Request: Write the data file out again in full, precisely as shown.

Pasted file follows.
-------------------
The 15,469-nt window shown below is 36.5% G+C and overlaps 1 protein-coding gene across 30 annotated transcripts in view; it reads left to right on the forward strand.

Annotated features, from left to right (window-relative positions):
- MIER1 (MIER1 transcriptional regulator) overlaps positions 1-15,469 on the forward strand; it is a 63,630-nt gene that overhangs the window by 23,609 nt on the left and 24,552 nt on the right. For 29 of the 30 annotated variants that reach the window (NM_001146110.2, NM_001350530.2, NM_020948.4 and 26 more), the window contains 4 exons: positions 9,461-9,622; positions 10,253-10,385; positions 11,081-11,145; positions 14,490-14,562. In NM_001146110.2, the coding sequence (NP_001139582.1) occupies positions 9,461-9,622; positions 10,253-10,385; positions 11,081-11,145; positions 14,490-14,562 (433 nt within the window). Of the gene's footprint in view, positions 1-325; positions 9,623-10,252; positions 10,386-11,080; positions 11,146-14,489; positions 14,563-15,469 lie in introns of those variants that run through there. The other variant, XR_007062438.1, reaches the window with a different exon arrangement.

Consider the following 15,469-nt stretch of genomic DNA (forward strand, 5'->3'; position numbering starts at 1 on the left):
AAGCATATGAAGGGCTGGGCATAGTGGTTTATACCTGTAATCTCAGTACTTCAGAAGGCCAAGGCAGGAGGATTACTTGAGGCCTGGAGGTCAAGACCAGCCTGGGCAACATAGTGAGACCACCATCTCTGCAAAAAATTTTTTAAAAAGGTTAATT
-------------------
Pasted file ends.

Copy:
The 15,469-nt window shown below is 36.5% G+C and overlaps 1 protein-coding gene across 30 annotated transcripts in view; it reads left to right on the forward strand.

Annotated features, from left to right (window-relative positions):
- MIER1 (MIER1 transcriptional regulator) overlaps positions 1-15,469 on the forward strand; it is a 63,630-nt gene that overhangs the window by 23,609 nt on the left and 24,552 nt on the right. For 29 of the 30 annotated variants that reach the window (NM_001146110.2, NM_001350530.2, NM_020948.4 and 26 more), the window contains 4 exons: positions 9,461-9,622; positions 10,253-10,385; positions 11,081-11,145; positions 14,490-14,562. In NM_001146110.2, the coding sequence (NP_001139582.1) occupies positions 9,461-9,622; positions 10,253-10,385; positions 11,081-11,145; positions 14,490-14,562 (433 nt within the window). Of the gene's footprint in view, positions 1-325; positions 9,623-10,252; positions 10,386-11,080; positions 11,146-14,489; positions 14,563-15,469 lie in introns of those variants that run through there. The other variant, XR_007062438.1, reaches the window with a different exon arrangement.

Consider the following 15,469-nt stretch of genomic DNA (forward strand, 5'->3'; position numbering starts at 1 on the left):
AAGCATATGAAGGGCTGGGCATAGTGGTTTATACCTGTAATCTCAGTACTTCAGAAGGCCAAGGCAGGAGGATTACTTGAGGCCTGGAGGTCAAGACCAGCCTGGGCAACATAGTGAGACCACCATCTCTGCAAAAAATTTTTTAAAAAGGTTAATT